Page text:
Reverse Engineering is taking apart a specific object and see how it works in order to duplicate its function or enhance the object overall. This process is presently used on computer hardware and software.
Software reverse engineering involves reversing a program’s machine code back into the source code that it was written in, using program language statements.
Hardware reverse engineering involves taking apart an object to see how it works. This kind of engineering requires a great deal of expertise.
Another type of reverse engineering involves producing a 3-D image of manufactured parts when a blueprint is not anymore available to remanufacture the part. To reverse engineer a part or machine component, the component is measured by a coordinate measuring machine (CMM), laser scanners, structured light digitizers, or Industrial CT scanning (Computed Tomography) While it is being measured, a 3-D wire frame image is generated and displayed on a monitor. After the rendering is complete, the wire frame image is dimensioned and modeled into a more usable format such as a triangular-faced mesh, a set of NURBS surfaces or CAD Model. Any machine part or any machine component can be reverse engineered using these methods.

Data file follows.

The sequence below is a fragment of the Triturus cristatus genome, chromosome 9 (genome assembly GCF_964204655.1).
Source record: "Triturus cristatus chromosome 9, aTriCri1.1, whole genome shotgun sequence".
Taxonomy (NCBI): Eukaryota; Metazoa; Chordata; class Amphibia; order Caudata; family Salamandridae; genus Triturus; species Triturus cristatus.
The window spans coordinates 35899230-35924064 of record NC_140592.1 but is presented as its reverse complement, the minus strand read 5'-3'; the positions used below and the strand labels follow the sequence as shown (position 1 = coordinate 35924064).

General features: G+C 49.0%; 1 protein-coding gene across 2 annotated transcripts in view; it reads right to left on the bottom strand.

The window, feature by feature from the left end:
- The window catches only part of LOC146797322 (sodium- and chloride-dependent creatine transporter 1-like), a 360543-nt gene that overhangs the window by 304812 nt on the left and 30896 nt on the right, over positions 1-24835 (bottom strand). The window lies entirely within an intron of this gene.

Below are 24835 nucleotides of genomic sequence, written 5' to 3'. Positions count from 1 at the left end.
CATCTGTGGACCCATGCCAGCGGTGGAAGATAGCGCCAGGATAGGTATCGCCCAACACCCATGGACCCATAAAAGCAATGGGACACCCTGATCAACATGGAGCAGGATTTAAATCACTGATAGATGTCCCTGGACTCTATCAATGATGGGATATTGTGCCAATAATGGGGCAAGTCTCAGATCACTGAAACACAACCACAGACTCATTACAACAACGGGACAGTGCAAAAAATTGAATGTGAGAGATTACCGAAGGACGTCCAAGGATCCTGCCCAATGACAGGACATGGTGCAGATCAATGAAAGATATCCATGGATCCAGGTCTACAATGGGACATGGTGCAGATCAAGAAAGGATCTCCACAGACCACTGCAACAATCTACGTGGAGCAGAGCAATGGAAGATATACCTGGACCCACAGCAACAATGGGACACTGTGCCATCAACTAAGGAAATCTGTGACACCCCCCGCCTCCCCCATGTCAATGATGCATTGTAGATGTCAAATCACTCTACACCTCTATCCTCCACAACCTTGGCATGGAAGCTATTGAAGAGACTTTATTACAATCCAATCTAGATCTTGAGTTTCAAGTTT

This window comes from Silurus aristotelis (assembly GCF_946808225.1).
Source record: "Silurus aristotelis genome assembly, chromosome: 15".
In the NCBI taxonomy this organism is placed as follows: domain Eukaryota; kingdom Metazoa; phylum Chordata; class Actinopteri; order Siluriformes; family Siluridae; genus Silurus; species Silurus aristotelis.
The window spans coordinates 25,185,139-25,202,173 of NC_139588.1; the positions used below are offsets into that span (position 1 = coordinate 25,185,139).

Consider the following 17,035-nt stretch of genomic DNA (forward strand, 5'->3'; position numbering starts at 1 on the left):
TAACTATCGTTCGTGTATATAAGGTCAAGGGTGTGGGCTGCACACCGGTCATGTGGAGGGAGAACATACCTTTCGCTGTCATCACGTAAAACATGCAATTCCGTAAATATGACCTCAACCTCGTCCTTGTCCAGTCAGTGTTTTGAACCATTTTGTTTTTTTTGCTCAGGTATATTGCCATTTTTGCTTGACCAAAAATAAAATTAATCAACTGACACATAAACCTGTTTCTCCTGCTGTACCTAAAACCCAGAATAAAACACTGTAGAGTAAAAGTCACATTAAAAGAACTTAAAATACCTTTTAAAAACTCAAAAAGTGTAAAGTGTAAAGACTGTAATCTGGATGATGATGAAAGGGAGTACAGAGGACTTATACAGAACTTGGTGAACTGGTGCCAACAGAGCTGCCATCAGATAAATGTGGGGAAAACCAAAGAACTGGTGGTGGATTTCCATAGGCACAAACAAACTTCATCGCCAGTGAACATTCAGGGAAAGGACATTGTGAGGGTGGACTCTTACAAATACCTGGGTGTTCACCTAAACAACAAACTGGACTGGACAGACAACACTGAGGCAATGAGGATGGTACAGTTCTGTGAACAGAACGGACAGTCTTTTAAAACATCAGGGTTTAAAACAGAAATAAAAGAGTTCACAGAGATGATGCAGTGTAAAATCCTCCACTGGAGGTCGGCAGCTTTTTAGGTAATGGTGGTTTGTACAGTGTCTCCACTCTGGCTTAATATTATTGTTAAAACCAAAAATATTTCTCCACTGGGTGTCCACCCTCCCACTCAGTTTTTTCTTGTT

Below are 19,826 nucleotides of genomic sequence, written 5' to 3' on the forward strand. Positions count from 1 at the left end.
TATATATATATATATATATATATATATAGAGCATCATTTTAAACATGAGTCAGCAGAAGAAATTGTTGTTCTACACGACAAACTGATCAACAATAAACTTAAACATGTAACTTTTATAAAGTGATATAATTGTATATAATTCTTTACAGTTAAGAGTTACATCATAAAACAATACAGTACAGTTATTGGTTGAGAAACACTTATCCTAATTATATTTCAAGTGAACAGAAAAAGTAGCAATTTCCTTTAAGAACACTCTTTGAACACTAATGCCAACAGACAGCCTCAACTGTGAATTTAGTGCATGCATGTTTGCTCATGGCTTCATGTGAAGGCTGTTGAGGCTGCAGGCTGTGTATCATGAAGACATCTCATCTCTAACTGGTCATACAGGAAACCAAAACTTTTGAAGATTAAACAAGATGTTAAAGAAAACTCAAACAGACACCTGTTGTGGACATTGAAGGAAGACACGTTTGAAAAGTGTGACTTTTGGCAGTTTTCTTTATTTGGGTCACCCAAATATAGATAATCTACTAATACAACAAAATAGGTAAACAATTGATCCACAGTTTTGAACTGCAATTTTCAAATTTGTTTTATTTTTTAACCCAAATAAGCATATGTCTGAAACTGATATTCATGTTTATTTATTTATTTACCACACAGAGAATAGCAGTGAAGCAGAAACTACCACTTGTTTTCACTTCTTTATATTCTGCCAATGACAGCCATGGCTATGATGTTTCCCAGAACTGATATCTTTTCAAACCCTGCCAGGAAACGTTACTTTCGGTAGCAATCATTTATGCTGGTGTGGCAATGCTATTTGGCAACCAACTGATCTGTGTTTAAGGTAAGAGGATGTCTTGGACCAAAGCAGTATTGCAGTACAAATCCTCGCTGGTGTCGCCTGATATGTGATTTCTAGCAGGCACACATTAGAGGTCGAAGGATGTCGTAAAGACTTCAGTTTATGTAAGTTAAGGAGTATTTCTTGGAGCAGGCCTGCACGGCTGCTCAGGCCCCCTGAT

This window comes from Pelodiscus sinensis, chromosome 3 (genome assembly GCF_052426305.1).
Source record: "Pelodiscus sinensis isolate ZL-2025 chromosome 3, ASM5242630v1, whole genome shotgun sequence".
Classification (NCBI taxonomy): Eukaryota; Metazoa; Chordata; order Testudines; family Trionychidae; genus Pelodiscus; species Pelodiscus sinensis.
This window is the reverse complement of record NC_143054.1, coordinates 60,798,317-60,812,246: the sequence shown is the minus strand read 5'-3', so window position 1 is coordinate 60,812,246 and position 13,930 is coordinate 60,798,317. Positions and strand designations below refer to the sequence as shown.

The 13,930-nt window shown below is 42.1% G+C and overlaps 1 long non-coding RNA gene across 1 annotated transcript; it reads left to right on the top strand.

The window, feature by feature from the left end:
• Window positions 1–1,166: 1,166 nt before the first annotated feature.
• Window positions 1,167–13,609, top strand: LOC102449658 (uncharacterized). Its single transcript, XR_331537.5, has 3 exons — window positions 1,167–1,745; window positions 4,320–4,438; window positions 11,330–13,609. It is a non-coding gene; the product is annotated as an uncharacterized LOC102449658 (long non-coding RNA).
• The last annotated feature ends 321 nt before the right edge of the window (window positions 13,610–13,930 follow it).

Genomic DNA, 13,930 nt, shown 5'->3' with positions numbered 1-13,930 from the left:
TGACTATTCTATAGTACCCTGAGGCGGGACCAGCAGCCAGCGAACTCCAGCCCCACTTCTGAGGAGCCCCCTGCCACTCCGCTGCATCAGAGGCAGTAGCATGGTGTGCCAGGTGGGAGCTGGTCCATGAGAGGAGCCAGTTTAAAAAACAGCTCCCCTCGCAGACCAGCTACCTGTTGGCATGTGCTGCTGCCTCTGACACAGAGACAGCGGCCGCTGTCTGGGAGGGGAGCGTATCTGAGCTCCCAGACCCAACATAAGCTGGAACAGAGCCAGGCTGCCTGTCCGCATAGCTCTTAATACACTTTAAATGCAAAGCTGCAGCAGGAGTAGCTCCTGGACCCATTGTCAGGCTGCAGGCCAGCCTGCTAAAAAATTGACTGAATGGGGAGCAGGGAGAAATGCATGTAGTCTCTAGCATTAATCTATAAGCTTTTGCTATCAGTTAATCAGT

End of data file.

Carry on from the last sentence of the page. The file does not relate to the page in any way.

Reverse Engineering is especially significant since damaged or broken parts are generally too expensive to replace, or are no longer available. Through the process of reverse engineering, these parts are easily replicated and re-manufactured. Reverse Engineering also involves design of a new part, copy of an existing part, recovery of a damaged or broker part, improvement of an existing model. Advantages cited of the technique include immediate feedback and higher precision of the final product.
Reverse Engineering is also used by businesses and companies to make a digital 3-D image of their own products and to assess the products of their competitors. For instance, reverse engineering is utilized to determine how a product works, what it does, what components it consists of, estimate production cost and to identify potential patent infringement among other things.